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Pub. Type:
Report
Title:
Evaluating Intensive Supervision Probation/Parole: Results of a Nationwide Experiment
Subtitle/Series Name:
NIJ Research in Brief
Abstract:
The National Institute of Justice and the Bureau of Justice Assistance sponsored a nationwide intensive- supervision-probation-and-parole (ISP) demonstration and evaluation program. ISP is a form of release into the community that emphasizes close monitoring of convicted offenders and imposes rigorous conditions on that release. The study was conducted as a randomized experiment. At each site, along with the experimental group, a control group of offenders was established to serve as a comparison. For each offender, data collection forms were completed by the participating agency in the respective jurisdictions. A background assessment recorded demographic information, prior criminal record, drug dependence status, and similar information. The other forms recorded probation and parole services received, participation in treatment and work programs, and recidivism during the 1-year followup. Separate calculations were devised for estimating costs and for measuring program implementation, the effect of the ISP's on recidivism, and the effect on social adjustment. The evaluation found that the most singular success of the programs was in the area of control of the offender. These successes suggest that continued development of ISP's is warranted. source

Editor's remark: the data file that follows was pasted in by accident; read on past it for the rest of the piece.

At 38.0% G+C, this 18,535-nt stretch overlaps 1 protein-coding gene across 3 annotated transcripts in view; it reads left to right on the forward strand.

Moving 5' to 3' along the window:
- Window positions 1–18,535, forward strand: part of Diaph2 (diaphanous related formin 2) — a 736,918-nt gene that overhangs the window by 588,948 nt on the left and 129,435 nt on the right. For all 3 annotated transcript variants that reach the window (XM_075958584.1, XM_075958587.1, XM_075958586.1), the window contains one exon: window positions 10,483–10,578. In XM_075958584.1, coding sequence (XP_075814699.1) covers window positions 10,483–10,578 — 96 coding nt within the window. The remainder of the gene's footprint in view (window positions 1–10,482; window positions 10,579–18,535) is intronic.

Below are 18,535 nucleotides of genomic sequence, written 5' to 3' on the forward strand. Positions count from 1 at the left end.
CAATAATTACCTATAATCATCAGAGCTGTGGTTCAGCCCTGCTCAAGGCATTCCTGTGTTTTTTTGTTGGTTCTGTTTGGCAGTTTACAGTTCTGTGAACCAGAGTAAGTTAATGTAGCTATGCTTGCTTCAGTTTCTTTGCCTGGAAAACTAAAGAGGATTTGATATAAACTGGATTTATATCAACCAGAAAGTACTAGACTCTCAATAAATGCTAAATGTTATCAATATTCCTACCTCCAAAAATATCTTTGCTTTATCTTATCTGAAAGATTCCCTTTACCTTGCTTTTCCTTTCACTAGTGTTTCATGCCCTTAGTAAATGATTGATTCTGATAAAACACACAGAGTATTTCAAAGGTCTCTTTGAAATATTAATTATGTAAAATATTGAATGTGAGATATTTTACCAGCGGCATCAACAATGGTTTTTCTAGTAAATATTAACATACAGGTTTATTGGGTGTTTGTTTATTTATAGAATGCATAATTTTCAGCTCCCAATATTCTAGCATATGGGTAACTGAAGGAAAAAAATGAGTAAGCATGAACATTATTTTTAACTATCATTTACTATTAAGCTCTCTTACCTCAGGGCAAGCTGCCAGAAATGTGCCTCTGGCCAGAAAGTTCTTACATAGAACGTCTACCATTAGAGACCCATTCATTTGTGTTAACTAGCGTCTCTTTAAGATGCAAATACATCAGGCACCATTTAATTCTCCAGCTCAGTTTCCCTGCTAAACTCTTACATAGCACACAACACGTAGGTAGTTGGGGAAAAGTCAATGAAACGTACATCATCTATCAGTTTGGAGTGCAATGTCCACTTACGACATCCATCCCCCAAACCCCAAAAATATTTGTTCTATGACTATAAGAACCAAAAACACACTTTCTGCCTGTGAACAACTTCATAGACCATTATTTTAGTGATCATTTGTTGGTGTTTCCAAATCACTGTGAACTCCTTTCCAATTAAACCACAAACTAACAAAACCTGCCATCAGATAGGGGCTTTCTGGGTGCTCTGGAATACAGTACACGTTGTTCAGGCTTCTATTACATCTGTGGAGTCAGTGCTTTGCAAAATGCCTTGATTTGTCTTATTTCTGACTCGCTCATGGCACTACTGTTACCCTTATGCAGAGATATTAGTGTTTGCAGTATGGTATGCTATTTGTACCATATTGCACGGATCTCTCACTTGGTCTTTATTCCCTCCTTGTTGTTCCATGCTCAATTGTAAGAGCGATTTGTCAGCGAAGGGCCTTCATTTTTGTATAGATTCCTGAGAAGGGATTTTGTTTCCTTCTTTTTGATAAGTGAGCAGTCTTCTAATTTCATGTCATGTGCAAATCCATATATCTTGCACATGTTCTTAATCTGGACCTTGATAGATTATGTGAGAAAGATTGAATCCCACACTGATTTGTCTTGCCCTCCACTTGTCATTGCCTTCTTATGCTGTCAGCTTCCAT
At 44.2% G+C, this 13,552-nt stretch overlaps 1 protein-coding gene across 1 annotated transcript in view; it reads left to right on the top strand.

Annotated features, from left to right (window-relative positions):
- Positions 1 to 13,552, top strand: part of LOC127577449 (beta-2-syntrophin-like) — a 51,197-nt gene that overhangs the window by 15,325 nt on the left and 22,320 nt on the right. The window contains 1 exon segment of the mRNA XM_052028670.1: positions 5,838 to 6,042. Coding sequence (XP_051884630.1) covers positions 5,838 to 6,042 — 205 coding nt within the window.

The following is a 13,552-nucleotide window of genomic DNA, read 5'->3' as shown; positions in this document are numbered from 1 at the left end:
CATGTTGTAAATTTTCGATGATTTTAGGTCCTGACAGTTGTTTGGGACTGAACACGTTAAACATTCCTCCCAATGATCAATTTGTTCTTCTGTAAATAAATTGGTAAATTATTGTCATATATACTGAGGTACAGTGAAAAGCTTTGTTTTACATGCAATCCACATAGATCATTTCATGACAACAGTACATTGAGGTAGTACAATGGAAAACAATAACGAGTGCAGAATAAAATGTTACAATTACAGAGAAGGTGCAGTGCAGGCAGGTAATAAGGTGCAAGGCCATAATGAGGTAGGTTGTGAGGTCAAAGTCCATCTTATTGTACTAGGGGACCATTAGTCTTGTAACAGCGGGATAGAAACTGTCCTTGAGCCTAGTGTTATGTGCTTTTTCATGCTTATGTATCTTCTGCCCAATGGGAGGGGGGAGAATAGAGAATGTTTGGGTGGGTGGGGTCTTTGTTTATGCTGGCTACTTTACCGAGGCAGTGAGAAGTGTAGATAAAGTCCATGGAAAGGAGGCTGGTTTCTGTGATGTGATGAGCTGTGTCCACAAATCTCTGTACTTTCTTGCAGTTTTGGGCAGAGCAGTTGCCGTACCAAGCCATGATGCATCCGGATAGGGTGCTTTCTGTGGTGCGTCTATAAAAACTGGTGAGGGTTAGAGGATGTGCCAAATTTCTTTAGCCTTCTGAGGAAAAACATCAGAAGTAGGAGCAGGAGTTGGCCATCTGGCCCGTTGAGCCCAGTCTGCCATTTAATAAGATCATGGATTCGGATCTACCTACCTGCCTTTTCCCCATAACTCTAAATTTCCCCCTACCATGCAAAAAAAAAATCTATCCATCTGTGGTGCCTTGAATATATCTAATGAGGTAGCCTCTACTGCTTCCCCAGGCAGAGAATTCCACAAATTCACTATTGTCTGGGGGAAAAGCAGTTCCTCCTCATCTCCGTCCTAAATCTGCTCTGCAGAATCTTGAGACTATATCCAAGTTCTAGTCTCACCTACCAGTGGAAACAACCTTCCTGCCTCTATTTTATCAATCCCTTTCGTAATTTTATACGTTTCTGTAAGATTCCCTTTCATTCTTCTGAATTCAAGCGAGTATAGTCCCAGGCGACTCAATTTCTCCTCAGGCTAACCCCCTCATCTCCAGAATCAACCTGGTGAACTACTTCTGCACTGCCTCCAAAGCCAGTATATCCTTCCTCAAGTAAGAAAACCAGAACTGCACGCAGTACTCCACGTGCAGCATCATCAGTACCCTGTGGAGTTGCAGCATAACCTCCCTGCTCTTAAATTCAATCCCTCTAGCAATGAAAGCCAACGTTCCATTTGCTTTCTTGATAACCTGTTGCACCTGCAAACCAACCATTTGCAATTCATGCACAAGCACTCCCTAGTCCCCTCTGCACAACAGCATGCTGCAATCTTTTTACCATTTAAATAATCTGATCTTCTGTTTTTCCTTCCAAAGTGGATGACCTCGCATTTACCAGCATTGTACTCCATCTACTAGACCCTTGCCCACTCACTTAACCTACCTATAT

Issue/No.:
NCJ 141637
Producer:
RAND Corporation
Place of Production:
Santa Monica, CA

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